26th Sunday in Ordinary Time, Year B – Homily

26th Sunday in Ordinary Time, Year B
Numbers 11:25-29
Psalm 19:8, 10, 12-13, 14 (9a)
James 5:1-6
Mark 9:38-43, 45, 47-48
September 30, 2018

Jesus speaks to his disciples about what causes them to sin.  His direction to cut our hand or foot off or to cut our eye out if they cause us to sin might seem extreme, perhaps even crazy.  He’s directing us that we need to be strong when dealing with sin but if you think about it, never do our eyes, hands, or feet cause us to sin.  We might use them in committing sin but they do not cause us to sin.

That doesn’t mean there isn’t sin today.  One doesn’t have to pay attention to the news long to hear about horrible things.  Sin is real.  The devil is always at work putting temptation before us.

It is clear that we need help in the battle against sin.  Ultimately, the help comes from God.  One of the ways that God offers us help in the battle against sin is with angels, in particular our guardian angels (we celebrate the memorial of the Guardian Angels on October 2nd) and St. Michael the Archangel.

St. Michael is known in the Bible (ex. Revelation chapter 12) as the one leading the angels of Heaven in battle against the devil.  God’s side won and the devil and those who joined him were cast out of Heaven.

Sin is real.  Evil is real.  Near the end of the 19th century, Pope Leo XIII was inspired to write the prayer we know as the St. Michael Prayer.  For several decades it was said at the end of Mass to ask for intercession in the battle against evil.  Last week we resumed the custom of saying this prayer.

Any parish can say this prayer but it can have a special significance to us as our parish is named for St. Michael.  That means he is the patron saint of our parish.  We can ask for the intercession of any saint but naming St. Michael as our patron means we entrust our parish to his intercession in a special way.

Our parish is normally the primary way in which we experience our church.  Thus, the name “St. Michael’s” serves to identify who we are but we are not defined by this alone.

The parish is the people of God gathered together for faith and fellowship in a local area.  We can break the parish down even more.  For example, one might say I go to the 4:30, 8:15, or 10:30 Mass.  However, regardless of which Mass we go to, we belong to something more than just the community at that Mass.  We belong to the parish.

In the same way that we do not belong to just one particular Mass, we actually belong to something bigger than any one parish.  We belong not just to St. Michael’s parish but to the Diocese of Rochester and the worldwide Roman Catholic Church.

We are all called to work together as one church to be who Jesus calls us to be.  There is nothing wrong with seeing ourselves as a particular parish but we should not limit ourselves by the parish.

With number of parishioners who attend Mass decreasing it is all the more important that we find ways to work together with our neighboring Catholic parishes to strengthen us so that we can continue to proclaim the gospel.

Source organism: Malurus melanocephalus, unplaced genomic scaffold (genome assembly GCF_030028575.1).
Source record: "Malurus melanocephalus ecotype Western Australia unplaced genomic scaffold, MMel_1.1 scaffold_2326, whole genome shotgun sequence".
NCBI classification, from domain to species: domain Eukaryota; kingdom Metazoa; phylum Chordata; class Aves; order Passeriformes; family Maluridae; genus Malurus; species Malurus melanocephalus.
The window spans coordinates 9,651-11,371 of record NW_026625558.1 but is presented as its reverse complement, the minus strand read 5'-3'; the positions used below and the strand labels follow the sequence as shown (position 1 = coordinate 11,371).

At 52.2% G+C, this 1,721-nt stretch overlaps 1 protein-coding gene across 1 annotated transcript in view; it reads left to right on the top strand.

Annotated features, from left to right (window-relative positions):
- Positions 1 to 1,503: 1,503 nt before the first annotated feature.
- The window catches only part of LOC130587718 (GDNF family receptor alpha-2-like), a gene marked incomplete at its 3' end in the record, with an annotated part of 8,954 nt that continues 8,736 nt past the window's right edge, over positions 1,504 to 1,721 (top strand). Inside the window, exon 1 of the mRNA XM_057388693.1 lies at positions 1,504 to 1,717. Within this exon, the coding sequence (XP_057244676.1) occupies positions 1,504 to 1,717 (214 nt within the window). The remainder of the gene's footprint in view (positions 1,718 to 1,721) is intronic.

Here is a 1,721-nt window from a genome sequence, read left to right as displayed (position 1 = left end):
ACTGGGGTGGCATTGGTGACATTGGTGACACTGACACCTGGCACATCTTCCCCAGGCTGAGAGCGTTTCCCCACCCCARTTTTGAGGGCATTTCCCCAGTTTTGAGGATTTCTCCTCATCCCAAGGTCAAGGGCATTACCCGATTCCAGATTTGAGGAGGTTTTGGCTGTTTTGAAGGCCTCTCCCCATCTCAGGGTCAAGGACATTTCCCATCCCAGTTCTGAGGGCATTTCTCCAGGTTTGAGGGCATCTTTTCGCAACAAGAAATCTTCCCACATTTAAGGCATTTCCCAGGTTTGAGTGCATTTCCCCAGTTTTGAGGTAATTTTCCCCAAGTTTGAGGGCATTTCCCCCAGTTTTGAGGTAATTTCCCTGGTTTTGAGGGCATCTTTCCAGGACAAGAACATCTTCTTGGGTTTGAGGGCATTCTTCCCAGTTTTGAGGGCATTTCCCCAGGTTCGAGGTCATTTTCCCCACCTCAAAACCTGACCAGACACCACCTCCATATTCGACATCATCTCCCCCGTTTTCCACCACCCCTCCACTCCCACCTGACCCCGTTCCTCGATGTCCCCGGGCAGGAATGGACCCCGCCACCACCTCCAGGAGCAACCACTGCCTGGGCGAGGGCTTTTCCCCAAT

Hopefully you have heard about the regional planning efforts between all the Catholic parishes in Wayne County.  It is not about closing churches.  The whole point is to strengthen our parishes.  If you have been reading the updates in the bulletin, then you know that the planning group recommended a plan that would put all of the parishes into two clusters.  Our bishop has approved this plan.  We would remain separate parishes but share things like staffing to build up our ministries.  We do not know when the plan will go into effect.  It might be next year or it might not be for a couple of years.  That depends on when priests retire or are no longer able to serve in full-time ministry.

Now, the planning group is working on possible Mass schedules.  Nothing has been set yet.  There will be public meetings before any final recommendation is made to the bishop.  Of course, people want to know what will happen at St. Michael’s.

We will probably lose one Mass.  No one likes that but in terms of space we can easily fit everyone into two Masses.  Other churches will lose Masses or face significant changes of what time their Mass is.  We are working on a schedule that tries to keep all the churches open with the least amount of change.

We don’t like change.  We like multiple Masses to choose from.  Yet, we must acknowledge the reality of the continual decline in the number of priests and number of parishioners.  The latter means fewer people at Mass, fewer volunteers for ministries, and fewer people giving financially.

There will still be 12 Masses in the county.  There will be Saturday evening Masses.  There will be Masses early on Sunday.  There will be Masses later on Sunday morning.  One might have to drive a little.  We recognize this might be more difficult for our older parishioners who can’t drive far.  We are trying to take that into account.  For our younger families, maybe you will have to drive a small distance sometimes for church.  It will be no farther than some drive for work, sports, or shopping.

The bottom line is we need to look beyond our parish to be all that God asks us to be.  Please pray for the intercession of St. Michael as the patron saint of our parish, for us to be the parish God calls us to be.  Pray for the intercession of St. John Fisher, the patron saint of our diocese, that we be the diocese God calls us to be.  Pray for the intercession of Mary that we be the Church that her son Jesus founded and calls us to be.

(For more on our regional pastoral planning goto http://oprp.dor.org/active-pastoral-planning-groups/wayne-county-pastoral-planning-information/)

Leave a Reply

Your email address will not be published. Required fields are marked *

This site uses Akismet to reduce spam. Learn how your comment data is processed.